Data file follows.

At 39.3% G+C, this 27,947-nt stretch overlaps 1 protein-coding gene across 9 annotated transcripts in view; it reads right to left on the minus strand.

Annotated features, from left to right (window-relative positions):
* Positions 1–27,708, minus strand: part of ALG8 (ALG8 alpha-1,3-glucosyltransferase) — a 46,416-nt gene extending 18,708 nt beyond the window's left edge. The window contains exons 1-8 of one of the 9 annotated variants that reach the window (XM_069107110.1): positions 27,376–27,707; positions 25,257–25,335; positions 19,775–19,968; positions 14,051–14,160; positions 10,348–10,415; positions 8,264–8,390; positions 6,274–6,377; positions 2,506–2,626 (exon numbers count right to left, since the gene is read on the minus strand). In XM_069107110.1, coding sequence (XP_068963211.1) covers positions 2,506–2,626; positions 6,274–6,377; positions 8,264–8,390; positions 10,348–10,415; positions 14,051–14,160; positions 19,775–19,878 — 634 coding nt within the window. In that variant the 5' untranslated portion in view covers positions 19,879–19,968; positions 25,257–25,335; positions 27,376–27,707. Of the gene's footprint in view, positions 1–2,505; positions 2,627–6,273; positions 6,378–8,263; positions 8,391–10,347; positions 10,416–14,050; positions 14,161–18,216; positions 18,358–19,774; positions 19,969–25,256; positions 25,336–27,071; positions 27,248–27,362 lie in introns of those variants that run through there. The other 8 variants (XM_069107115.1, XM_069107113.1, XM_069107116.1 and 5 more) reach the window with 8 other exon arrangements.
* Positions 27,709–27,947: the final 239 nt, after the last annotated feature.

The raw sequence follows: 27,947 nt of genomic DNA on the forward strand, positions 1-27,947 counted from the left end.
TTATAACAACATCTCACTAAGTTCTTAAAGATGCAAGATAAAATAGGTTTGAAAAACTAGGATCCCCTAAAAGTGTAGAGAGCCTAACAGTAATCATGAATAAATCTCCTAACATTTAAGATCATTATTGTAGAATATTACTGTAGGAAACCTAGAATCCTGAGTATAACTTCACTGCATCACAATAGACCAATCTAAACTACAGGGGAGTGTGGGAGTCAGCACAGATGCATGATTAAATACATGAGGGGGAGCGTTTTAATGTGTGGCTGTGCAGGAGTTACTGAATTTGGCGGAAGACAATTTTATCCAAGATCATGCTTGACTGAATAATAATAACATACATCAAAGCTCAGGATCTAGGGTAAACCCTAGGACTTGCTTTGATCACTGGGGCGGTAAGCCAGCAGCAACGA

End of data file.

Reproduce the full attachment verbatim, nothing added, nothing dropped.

At 39.3% G+C, this 27,947-nt stretch overlaps 1 protein-coding gene across 9 annotated transcripts in view; it reads right to left on the minus strand.

Annotated features, from left to right (window-relative positions):
* Positions 1–27,708, minus strand: part of ALG8 (ALG8 alpha-1,3-glucosyltransferase) — a 46,416-nt gene extending 18,708 nt beyond the window's left edge. The window contains exons 1-8 of one of the 9 annotated variants that reach the window (XM_069107110.1): positions 27,376–27,707; positions 25,257–25,335; positions 19,775–19,968; positions 14,051–14,160; positions 10,348–10,415; positions 8,264–8,390; positions 6,274–6,377; positions 2,506–2,626 (exon numbers count right to left, since the gene is read on the minus strand). In XM_069107110.1, coding sequence (XP_068963211.1) covers positions 2,506–2,626; positions 6,274–6,377; positions 8,264–8,390; positions 10,348–10,415; positions 14,051–14,160; positions 19,775–19,878 — 634 coding nt within the window. In that variant the 5' untranslated portion in view covers positions 19,879–19,968; positions 25,257–25,335; positions 27,376–27,707. Of the gene's footprint in view, positions 1–2,505; positions 2,627–6,273; positions 6,378–8,263; positions 8,391–10,347; positions 10,416–14,050; positions 14,161–18,216; positions 18,358–19,774; positions 19,969–25,256; positions 25,336–27,071; positions 27,248–27,362 lie in introns of those variants that run through there. The other 8 variants (XM_069107115.1, XM_069107113.1, XM_069107116.1 and 5 more) reach the window with 8 other exon arrangements.
* Positions 27,709–27,947: the final 239 nt, after the last annotated feature.

The raw sequence follows: 27,947 nt of genomic DNA on the forward strand, positions 1-27,947 counted from the left end.
TTATAACAACATCTCACTAAGTTCTTAAAGATGCAAGATAAAATAGGTTTGAAAAACTAGGATCCCCTAAAAGTGTAGAGAGCCTAACAGTAATCATGAATAAATCTCCTAACATTTAAGATCATTATTGTAGAATATTACTGTAGGAAACCTAGAATCCTGAGTATAACTTCACTGCATCACAATAGACCAATCTAAACTACAGGGGAGTGTGGGAGTCAGCACAGATGCATGATTAAATACATGAGGGGGAGCGTTTTAATGTGTGGCTGTGCAGGAGTTACTGAATTTGGCGGAAGACAATTTTATCCAAGATCATGCTTGACTGAATAATAATAACATACATCAAAGCTCAGGATCTAGGGTAAACCCTAGGACTTGCTTTGATCACTGGGGCGGTAAGCCAGCAGCAACGA